Somewhere out there this morning a person’s life has been profoundly changed overnight. There is a single owner of a winning ticket worth $1.6 billion. It’s not me. I wasn’t in the running only because I forgot to stop and buy a Mega-Millions ticket yesterday. The odds were never in my favor. The odds are not in the winner’s favor, either. Windfalls destroy lives far more often than they improve them. I hope this winner beats those odds. I’ll be rooting for them, whoever they are.
I have thought often of what I would do with a massive lottery win. How I would invest it wisely, start a foundation that would address economic and environmental injustice, create trusts for myself and those I love. How I would travel more and worry less and maybe even buy myself a mountaintop retreat. But the odds are that it wouldn’t make me any happier than I am now. That’s not to say I wouldn’t take the money.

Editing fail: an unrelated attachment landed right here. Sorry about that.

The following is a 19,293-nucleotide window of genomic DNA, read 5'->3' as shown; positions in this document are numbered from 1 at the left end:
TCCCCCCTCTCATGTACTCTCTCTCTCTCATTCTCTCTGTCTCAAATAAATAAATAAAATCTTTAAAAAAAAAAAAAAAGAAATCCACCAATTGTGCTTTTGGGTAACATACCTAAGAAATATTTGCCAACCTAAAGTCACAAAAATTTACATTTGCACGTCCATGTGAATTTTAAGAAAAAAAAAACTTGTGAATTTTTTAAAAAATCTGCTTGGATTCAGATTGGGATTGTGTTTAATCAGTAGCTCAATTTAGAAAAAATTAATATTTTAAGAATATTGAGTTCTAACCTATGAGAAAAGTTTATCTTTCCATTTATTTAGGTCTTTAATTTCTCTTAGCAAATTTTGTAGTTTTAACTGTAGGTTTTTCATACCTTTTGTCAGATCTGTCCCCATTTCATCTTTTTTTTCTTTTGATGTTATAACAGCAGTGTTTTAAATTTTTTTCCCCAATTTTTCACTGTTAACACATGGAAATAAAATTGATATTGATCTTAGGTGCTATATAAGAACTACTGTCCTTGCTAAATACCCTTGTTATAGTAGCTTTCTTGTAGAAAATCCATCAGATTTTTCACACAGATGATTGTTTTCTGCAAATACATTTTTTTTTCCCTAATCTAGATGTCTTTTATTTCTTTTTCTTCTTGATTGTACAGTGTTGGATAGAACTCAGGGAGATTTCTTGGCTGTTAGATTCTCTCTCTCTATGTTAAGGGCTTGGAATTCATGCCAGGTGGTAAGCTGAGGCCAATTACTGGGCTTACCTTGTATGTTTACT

Windfalls destroy lives. This can be seen no more clearly than the windfall most apparent to us all right now, the $413 million sequestered into Donald J. Trump’s tiny hands from those of his father, a fortune used to finance the illusion of acumen and grandeur. A fortune with consequences for us all. Usually it’s the winner who pays the price for unearned gain. In this case, we all pay. By virtue of the illusion financed by those ill-gotten gains, Trump has squirreled himself into our coffers, has squandered our national good will, plundered our clean air, clean water and public lands, and worst of all, soiled our civil discourse.
My only hope is that one day, we’ll be able to look back on this moment in history and laugh. That there still will be an America, a place where an average Jane or Joe can go from just getting by to billionaire overnight. But only if they’re unlucky enough to do so.